Home Private Practice 6 Tips to Ease Data-Gathering During Group Sessions in Schools

6 Tips to Ease Data-Gathering During Group Sessions in Schools

by Sarah Lockhart
written by
Four rolls of different colored masking tape

Taking data for speech-language groups isn’t easy.  Whether you’ve been an SLP for a long time or are just getting started, chances are you have—at some point—found it pretty tricky to record data for group treatment sessions (especially big groups) with a variety of goals (especially goals in different areas).

You aren’t alone. I struggle, too, so here are some tips that help me get through. My hope is they help you, too.

Keep goals on an index card

When getting to know new students, I write each one’s main goal or goal area on a different note card. I know my schedule will go through many iterations across the school year, so this allows me to easily adjust and reorganize my system as groups change.

These cards will help you see where goals (might) overlap as you develop session ideas. Remember, getting specific isn’t the name of the game here—instead, the intention is to make a memory aid.

Have students track their own data

Students can take more ownership over their progress when they know their goals, and when they record their own data. Of course, as the SLP you closely oversee what they count, but this can increase self-monitoring skills, independence, and motivation.

Use token/penny boards or masking tape

An ideal strategy for toddlers and pre-k students, a token board—typically used as a visual reinforcement strategy—makes an easy and fun method for keeping data. The board features five to 10 spots for attaching tokens with Velcro. Or make your own using pennies, sticky tack, and poster board. Each correct trial earns a token. For example, if a student gets two out of five trials correct, I put two tokens on the board.

Another option is the masking tape method, which I learned from Jenna Rayburn Kirk. This method involves attaching five pieces of masking tape to a nearby object—like your pant leg—and either ripping off or keeping a piece of tape on for each correct trial. If you prefer writing down your data, consider a digital notepad. I use a Boogie Board to write down my goals/tallies during the session, write my session note from the Boogie Board, and then press the button to erase and start again.

Write goals with groups in mind

You should always write goals for your individual learners. However, if you create too many goals for a student, or goals that are too specific or too general, the process becomes much more difficult.

Ultimately, running groups means you’ll get a lot better at writing student goals. You’ll probably figure this out through trial and error over time!

Don’t take data during the entire session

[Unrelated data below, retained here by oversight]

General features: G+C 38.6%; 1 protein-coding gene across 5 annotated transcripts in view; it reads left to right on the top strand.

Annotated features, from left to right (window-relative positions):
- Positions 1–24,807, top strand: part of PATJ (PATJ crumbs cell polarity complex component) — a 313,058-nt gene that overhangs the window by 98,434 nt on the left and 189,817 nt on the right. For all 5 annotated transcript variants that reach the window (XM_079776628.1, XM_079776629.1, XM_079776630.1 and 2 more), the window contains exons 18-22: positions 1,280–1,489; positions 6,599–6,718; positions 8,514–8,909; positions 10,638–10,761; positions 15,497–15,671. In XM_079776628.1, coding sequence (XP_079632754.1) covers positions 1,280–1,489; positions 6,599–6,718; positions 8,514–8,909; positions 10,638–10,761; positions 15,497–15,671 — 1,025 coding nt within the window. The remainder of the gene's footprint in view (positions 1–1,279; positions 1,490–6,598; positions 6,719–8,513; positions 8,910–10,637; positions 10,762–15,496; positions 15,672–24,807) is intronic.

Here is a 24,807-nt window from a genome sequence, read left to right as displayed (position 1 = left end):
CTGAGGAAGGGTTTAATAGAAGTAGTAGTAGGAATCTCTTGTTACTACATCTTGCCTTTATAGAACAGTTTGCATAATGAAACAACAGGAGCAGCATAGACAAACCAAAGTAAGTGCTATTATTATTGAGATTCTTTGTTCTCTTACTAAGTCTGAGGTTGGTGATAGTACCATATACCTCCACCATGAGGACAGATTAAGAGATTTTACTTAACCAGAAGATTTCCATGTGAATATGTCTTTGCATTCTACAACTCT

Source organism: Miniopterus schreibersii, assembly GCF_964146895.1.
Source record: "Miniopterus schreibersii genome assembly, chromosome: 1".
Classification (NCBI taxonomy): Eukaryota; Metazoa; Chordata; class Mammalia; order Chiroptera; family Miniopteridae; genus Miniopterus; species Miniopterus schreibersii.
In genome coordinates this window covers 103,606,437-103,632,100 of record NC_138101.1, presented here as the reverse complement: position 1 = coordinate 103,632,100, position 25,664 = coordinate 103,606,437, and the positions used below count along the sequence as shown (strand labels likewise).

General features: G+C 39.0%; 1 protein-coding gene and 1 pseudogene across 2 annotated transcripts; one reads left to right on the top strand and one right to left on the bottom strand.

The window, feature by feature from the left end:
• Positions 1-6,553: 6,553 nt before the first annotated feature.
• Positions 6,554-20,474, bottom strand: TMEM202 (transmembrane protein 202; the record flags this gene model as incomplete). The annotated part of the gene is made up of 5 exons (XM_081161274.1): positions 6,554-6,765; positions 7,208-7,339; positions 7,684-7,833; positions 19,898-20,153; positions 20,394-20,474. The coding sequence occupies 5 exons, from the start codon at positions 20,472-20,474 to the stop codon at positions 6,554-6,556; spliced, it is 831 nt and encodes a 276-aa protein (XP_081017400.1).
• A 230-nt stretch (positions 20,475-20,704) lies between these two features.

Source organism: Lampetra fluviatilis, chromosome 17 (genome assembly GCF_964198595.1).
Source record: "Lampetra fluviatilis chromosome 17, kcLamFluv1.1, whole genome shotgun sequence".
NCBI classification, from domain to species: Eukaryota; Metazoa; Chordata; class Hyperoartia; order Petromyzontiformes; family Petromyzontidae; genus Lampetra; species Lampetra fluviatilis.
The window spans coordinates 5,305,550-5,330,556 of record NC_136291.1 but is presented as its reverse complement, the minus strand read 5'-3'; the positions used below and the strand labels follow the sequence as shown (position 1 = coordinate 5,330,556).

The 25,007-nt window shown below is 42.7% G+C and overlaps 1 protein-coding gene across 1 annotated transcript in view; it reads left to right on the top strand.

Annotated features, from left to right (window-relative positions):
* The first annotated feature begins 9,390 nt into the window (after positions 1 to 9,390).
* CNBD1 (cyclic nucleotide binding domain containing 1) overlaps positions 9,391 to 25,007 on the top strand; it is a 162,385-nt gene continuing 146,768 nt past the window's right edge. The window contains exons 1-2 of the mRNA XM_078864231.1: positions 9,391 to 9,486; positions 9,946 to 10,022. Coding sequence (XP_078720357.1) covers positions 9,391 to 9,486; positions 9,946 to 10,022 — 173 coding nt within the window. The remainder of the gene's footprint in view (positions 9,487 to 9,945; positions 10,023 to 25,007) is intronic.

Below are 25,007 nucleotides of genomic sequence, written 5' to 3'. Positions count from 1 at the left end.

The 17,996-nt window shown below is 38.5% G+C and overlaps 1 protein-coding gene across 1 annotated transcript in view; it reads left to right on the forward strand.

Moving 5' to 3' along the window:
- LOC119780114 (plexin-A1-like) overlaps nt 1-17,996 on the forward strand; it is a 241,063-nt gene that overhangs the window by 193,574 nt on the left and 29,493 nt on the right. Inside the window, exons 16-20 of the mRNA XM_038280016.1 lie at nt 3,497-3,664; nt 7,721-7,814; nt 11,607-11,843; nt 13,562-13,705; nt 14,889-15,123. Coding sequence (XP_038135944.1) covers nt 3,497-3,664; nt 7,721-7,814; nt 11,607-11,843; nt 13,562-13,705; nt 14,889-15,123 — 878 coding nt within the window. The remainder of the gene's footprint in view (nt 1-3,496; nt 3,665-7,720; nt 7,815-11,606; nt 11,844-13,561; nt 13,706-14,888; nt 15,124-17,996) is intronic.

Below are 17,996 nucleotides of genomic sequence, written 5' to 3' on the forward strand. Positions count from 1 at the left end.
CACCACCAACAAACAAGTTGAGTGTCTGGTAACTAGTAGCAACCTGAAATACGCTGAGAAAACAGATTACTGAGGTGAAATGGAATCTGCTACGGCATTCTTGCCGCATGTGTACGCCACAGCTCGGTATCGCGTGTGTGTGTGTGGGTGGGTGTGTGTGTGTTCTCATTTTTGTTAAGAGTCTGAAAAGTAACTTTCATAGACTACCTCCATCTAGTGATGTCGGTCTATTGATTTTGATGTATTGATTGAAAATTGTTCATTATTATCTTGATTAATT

Decide how many trials to use for taking data and then stop. I mean it. It’s tempting to get as many trials as possible, but that keeps your head down in your data instead of up in the group. Focus on the purpose of your data, and once you get what you need, just focus on working with your students.

Implement data collection using rubrics

There are some skills we teach—such as social language skills—where taking tallies won’t actually tell you much. Try using rubrics to make collecting data much easier. Rubrics allow us to zoom out just a bit and determine if a student can demonstrate mastery of the skill. Places to look for rubrics are Google and Teachers Pay Teachers. Check out how SLP Lisa Kathman uses rubrics to measure goals.

Go forth and tally!  I hope these ideas are helpful and that you’ve found at least one take-away to implement in your next group session. Want to share more? Please add your insights in the comment section below. I’d love to hear your tips!

Sarah Lockhart, MS, CCC-SLP, owns Sarah Lockhart Speech, serving preschool and school-aged children, and is the co-host of the SLP Happy Hour Podcast. Follow her clinic or her podcast on Instagram. slphappyhour@gmail.com

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2 comments

Dina September 4, 2019 - 2:02 pm

Thanks SarahI I often wonder how many trials per period is ‘enough’ when working with preschoolers. Do you have any guidelines for an goal number to aim for in a session?

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Sarah Lockhart September 20, 2019 - 1:24 pm

Let’s see, if it’s productions my aim is for 100, which is a lot but I’ve seen good progress with that. For taking data, what’s reasonable given your student’s activity level? For me, I can sometimes only get 3-5. My grad school professors might roll their eyes at that, but I do what I can and sometimes kids are active and so having a minimum of 3-5 data-keeping trials but then more total trials works for me and the caseload I have now – but it would totally depend! I think that mass practice is so much more important than the exact number of trials we keep data for esp with articulation and phonology.

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